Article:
Declines total 4.5 million for wheat, 1.3 million for sorghum, nearly 1 million for corn, 658,000 for cotton, 446,000 for sunflowers, 410,000 for peanuts, and 154,000 for canola. For wheat, 75 per cent of the acreage reduction is for winter wheat, even though winter wheat seedings are 791,000 acres larger than reported in January. Intended acreage of soybeans is 306,000 more than planted in 2008 and intended acreage of rice is 188,000 more than planted in 2008. Intended acreage of all oilseed crops included in this report is 672,500 less than planted in 2008. Intended acreage of feed grains (corn, sorghum, barley, and oats) is 2.4 million less than planted in 2008.

For corn, the largest changes in acreage are planned in Missouri (up 250,000) and North Dakota (down 250,000). Illinois producers intend to increase corn acreage by 100,000, while producers in Iowa intend to reduce acreage by the same amount. Intended acreage in Indiana is equal to last year’s plantings.

Corn planting intentions of 84.986 million acres point to acreage harvested for grain of 77.786 million. The long term trend yield of 152.8 bushels per acre, then, points to a 2009 harvest of 11.862 billion bushels, 239 million smaller than the 2008 harvest. A crop of that size would likely result in a sharp decline in stocks by the end of the 2009-10 marketing year as both exports and ethanol use of corn are expected to increase during the year ahead.

For soybeans, intended acreage is below actual plantings in 2008 by 150,000 acres in Missouri and South Dakota, 100,000 acres in Illinois, and 50,000 acres in Indiana, Louisiana, and Minnesota. The largest increase, 200,000 acres, is planned in Kansas, with increases of 100,000 planned in Iowa, Mississippi, Nebraska, North Carolina, North Dakota, and Ohio.

Soybean planting intentions of 76.024 million acres points to harvested acreage of about 75 million. The long term trend yield of 41.6 bushels per acre, then, points to a 2009 harvest of 3.12 billion bushels, 160 million larger than the 2008 harvest. A crop of that size would likely lead to a small increase in stocks by the end of the 2009-10 marketing year.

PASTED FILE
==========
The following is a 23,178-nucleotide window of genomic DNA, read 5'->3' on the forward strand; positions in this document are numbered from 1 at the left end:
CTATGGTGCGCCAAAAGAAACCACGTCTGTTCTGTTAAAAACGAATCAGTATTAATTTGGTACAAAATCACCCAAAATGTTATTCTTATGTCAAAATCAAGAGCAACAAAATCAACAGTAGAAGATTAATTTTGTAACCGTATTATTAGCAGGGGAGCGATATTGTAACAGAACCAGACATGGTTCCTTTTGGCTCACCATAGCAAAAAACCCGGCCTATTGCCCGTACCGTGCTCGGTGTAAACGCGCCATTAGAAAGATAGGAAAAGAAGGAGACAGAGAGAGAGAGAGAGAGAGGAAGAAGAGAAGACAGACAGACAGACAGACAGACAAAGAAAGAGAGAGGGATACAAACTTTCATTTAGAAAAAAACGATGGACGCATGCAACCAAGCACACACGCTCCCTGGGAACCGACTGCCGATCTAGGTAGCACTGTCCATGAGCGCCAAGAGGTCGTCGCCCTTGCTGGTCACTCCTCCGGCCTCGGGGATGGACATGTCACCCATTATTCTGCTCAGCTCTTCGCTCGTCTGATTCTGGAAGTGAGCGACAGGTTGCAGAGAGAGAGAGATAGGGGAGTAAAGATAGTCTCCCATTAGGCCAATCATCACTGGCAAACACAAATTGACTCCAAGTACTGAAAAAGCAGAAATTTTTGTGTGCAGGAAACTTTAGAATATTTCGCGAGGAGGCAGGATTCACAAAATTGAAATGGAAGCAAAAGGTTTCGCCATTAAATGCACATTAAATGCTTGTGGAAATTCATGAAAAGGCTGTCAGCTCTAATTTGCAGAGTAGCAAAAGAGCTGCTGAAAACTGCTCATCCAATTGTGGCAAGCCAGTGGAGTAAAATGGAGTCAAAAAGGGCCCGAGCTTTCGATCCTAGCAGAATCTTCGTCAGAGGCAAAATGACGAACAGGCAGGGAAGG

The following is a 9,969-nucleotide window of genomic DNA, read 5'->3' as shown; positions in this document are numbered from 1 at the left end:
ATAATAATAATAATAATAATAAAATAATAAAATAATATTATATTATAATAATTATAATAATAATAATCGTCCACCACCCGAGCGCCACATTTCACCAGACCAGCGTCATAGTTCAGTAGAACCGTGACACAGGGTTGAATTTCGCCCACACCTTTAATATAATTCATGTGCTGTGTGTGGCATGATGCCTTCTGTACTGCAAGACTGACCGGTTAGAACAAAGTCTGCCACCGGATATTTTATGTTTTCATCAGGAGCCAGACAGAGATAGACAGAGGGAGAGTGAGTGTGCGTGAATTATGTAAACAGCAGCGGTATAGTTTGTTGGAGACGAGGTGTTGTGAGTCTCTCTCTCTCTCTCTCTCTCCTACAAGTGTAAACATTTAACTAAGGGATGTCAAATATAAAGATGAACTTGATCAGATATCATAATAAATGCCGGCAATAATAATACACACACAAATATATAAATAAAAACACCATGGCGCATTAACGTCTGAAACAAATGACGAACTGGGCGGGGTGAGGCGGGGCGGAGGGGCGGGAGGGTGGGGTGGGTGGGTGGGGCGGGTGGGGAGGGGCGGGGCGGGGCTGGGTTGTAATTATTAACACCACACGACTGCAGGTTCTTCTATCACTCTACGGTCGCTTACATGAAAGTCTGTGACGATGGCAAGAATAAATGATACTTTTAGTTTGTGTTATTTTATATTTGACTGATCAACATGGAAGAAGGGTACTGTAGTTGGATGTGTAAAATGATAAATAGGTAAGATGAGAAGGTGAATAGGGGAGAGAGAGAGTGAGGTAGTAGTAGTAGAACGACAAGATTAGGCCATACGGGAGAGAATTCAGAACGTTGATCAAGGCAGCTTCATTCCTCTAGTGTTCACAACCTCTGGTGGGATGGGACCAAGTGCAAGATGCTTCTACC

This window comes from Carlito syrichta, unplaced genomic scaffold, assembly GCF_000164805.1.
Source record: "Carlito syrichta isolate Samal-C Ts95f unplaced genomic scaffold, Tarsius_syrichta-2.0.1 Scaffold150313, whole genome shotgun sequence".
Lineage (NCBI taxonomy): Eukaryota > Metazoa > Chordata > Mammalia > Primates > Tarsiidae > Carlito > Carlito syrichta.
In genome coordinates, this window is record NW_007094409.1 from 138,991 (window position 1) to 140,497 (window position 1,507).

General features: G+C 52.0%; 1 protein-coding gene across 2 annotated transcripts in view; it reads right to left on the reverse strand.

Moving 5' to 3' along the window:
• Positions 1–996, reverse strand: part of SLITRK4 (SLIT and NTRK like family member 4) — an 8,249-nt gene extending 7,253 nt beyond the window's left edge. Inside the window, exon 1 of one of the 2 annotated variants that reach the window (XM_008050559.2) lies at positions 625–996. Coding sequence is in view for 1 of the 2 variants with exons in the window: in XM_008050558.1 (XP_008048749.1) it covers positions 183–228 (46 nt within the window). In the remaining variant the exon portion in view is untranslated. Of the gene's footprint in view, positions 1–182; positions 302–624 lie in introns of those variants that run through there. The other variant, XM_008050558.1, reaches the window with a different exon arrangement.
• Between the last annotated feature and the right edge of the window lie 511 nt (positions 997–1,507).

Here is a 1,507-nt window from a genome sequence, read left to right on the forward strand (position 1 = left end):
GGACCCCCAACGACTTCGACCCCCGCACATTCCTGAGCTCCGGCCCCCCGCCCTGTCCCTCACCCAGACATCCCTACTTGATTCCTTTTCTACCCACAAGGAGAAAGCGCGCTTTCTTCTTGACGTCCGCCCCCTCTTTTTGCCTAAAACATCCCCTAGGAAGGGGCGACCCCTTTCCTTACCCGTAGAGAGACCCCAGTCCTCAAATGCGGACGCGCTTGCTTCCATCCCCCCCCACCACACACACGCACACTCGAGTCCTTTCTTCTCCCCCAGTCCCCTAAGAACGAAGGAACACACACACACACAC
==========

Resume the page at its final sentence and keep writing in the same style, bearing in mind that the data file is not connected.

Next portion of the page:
Intended acreage of spring wheat, including durum, is estimated at 15.749 million, 1.117 million less than seeded in 2008. Winter wheat seedings are estimated at 42.889 million, 3.392 million less than seeded the previous year.

Stocks of corn on 1 March 2009 were estimated at 6.958 billion bushels, implying that corn used for all purposes during the second quarter of the 2008-09 marketing year totaled about 3.13 billion bushels. 1 March stocks are 100 million bushels larger than those of a year earlier and use during the second quarter was 293 million less than the record use of a year earlier. Exports during the quarter were off 262 million and domestic use declined by only 31 million. Feed use during the quarter was down while use for ethanol production was larger.

Stocks of soybeans on 1 March 2009 were estimated at 1.302 billion bushels, implying that use during the second quarter of the 2008-09 marketing year totaled 976 million bushels. March 1 stocks are about 132 million smaller than on the same date last year and use during the second quarter was 46 million larger than use of a year earlier. The domestic crush was down nearly 47 million bushels; exports up about 50 million; and seed, feed, and residual use was 42 million larger.

Stocks of wheat on 1 March 2009 were estimated at 1.037 billion bushels, 327 million larger than stocks of a year earlier. The estimate, however, is 25 million bushels less than the average pre-report guess.

Taken together, the USDA reports of planting intentions and 1 March stocks are supportive for corn, soybean, and wheat prices. Acreage intended for all crops in 2009 is less than expected and intended acreage of both soybeans and wheat is less than expected. Intended corn acreage is a bit higher than the average pre-report guess, but the large decline in intended acreage of barley and sorghum probably exceeds expectations. March 1 stocks of all three crops were slightly smaller than the average pre-report guesses.

Prices may show a modest response to these reports, but the market will also begin to anticipate how actual plantings may differ from intentions. In addition, financial, currency, and energy markets will continue to have an influence on crop prices as those markets influence over all demand prospects.


mikey

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Re: Corn & Seed/Oil Commodities
« Reply #29 on: April 02, 2009, 12:28:34 PM »
Less global wheat production this year 27 Mar 2009
According to the International Grains Council (IGC), the global wheat production should fall to 651 million tonnes in 2009/10, down from a record 688 million in 2008/09.
Wheat carry-over stocks for 2009/10 were, however, seen rising 11 million tonnes to 171 million with consumption expected to fall to 640 million from 643 million in 2008/09 due to a drop in animal feed use.

The IGC, in a monthly report, also forecast the 2009/10 world maize crop at 775 million tonnes, down from 782 million in 2008/09 and a record 787 million in 2007/08.

[source: Reuters]